You can absolutely open up Server Manager and create a 3 disk "Mirror" pool, which will function like RAID1E (mostly), and give you 6TB available, rather than 8TB as you would get with Parity mode, but you get much better write performance, and better resiliency. You can add a 4th disk later and rebalance the pool to being more like RAID10 (2 columns, 2 stripes).

The RAID5 stuff in Disk Management is garbage, do not use it.

  • It seems your answer is the only one that actually answers his question, "which one should I use?", instat of saying you have to go for raid 10, while he only has 3 drives. Now you say "The RAID5 stuff in Disk Management is garbage, do not use it." can you tell me why this is?
    – ikwillem
    Feb 13 '18 at 15:28
  • RAID 5 in the "Dynamic Disks" section in Disk Management in Windows has a number of serious flaws. First is performance. It's bad. Very bad. Secondly is implementation: the primary disk (the OS volume, ie C:) contains all of the information about the dynamic volume. If the primary disk fails, you also lose the RAID 5 volume. Effectively this makes it RAID05, since you're at risk for losing everything if you lose just a single disk. There's more reasons than just those two to stay away from Dynamic Disks in Windows, but those should be enough. Feb 15 '18 at 15:45
  • Ok thanks, last year I bought 4 hdd's for raid-5 in storage spaces, after installation I wanted to test what would happen if one drive failed so i pulled out 1 of the sata cables. I got a error message all well and good, but when i tried to remount the drive, it wasn't picked up automaticly and i could not remove the failed drive from storage spaces. A fresh windows install was the only thing that worked. After a new raid-5 my computer froze while coping data and the only way i could get the drives to work was with a raid-5 in disk management. Also last week i did a fresh install no problems.
    – ikwillem
    Feb 17 '18 at 9:29
  • Also my performance seemed to be better with the disk management raid-5, with storage spaces (before pulling out the sata) the write speeds were very inconsistant, dropping to 0 mb/sec, with disk management this was gone. I initially though storage spaces where highly expiremental and in some kind of beta stadium because of this. So I am very curious how you came to exactly the opposite conclusion.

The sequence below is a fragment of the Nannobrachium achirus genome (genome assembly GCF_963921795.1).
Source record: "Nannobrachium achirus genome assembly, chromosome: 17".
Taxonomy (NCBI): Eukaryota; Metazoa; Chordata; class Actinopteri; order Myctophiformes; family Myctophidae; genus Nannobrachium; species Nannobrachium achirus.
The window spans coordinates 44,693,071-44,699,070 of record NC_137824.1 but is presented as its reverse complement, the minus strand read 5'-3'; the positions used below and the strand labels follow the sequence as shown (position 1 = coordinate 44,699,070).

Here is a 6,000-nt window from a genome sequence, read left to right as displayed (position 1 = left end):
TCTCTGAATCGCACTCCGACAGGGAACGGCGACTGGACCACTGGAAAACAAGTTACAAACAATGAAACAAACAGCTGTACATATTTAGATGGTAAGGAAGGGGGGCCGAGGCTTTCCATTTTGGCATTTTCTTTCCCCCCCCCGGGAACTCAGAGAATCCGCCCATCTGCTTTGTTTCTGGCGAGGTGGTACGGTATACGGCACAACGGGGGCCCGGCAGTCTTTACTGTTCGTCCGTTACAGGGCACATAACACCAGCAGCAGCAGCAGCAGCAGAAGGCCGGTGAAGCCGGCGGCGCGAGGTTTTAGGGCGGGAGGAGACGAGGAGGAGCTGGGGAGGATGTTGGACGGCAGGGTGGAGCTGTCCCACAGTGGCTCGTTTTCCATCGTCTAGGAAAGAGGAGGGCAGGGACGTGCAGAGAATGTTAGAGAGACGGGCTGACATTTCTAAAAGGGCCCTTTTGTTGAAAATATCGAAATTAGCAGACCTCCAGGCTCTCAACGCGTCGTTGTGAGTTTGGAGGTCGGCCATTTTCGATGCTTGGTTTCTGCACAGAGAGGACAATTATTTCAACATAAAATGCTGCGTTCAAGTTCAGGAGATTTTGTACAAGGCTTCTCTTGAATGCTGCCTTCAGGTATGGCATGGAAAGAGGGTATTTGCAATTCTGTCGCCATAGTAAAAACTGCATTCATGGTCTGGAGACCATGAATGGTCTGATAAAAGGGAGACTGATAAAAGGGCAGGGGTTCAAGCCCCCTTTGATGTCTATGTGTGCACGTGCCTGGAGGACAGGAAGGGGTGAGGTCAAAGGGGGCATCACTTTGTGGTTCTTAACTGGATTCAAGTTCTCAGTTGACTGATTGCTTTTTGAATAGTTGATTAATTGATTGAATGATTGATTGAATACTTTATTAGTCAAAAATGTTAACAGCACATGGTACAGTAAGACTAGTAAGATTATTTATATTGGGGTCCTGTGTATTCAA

– ikwillem
    Feb 17 '18 at 9:41

1) There is nothing inherently wrong with hardware RAID. RAID 5 has gotten a bad rap lately because disk sizes are increasing rapidly which is making for very large arrays and increasing the mathematical likelihood of unrecoverable array failure.

2) "Software RAID" like Storage Spaces comes in a lot of flavors and configurations. Some are bad, and some are quite good. This is ultimately a mixture of hardware and software that needs to be properly configured.

Why use "Storage Spaces" or ZFS vs a RAID controller: If you make a very large RAID array (we'll say something like 4x4tb RAID 5) your likelihood of a puncture (this simply a bad bit on an otherwise functional disk) is quite high. If you're using only a hardware RAID controller, the controller has no idea what you are or are going to install on the disks (nor does it care). It's simply using an algorithm to bond those disks into one big "physical" disk to your operating system. This is handy in a generic sense but in the event of drive failure you could lose an entire disk and then one of your GOOD disks could have a bad bit and cause a rebuild failure, costing your your precious, precious data. The controller has no idea what this data is, so it can't really help you recover partial data either (because it doesn't speak Windows or Linux or whatever) so it just says 'sorry for ya'.

If you run software RAID, you're going to need a LOT more hardware to manage the data movement that would normally be handled by a specialized chip on your RAID controller but in the event of a puncture, ZFS or ReFS (Storage Spaces) can at LEAST give you SOME data back.

RAID 5 vs RAID 6 vs RAID 10 etc: RAID 5 is getting a bad rap now because of what was just described. It is now said that in every 32TB of spinning rust you're essentially PROMISED a puncture. So, if you're running that 4x4tb RAID 5 and a disk goes bad, you really only have about a 50% chance of getting your data back during a rebuild if you're running hardware RAID! Pretty bad. Even a RAID 10 configuration of equivalent size (6x4tb) would likely take out half of the array in the rebuild process.

Now, SSDs don't suffer from punctures! SSD memory has kind of an internal RAID on each drive so you should never encounter a conventional 'puncture'. Multiple disk failure is still an option but FAR less likely (we'll all have to wait till the sizes get up there to really test this though). So you're much safer (and faster) with hardware RAID here generally.

TL;DR: Use Storage Spaces because disks fail a LOT and storage spaces with ReFS has extraneous parity and rebuild options. Same with ZFS. That said, FreeNAS/ZFS is significantly faster than Storage Spaces for various reasons (mostly that Storage Spaces wasn't really designed for a single computer). Use ECC memory! Backup important data!

Your Answer

By clicking “Post Your Answer”, you agree to our terms of service, privacy policy and cookie policy

Not the answer you're looking for? Browse other questions tagged or ask your own question.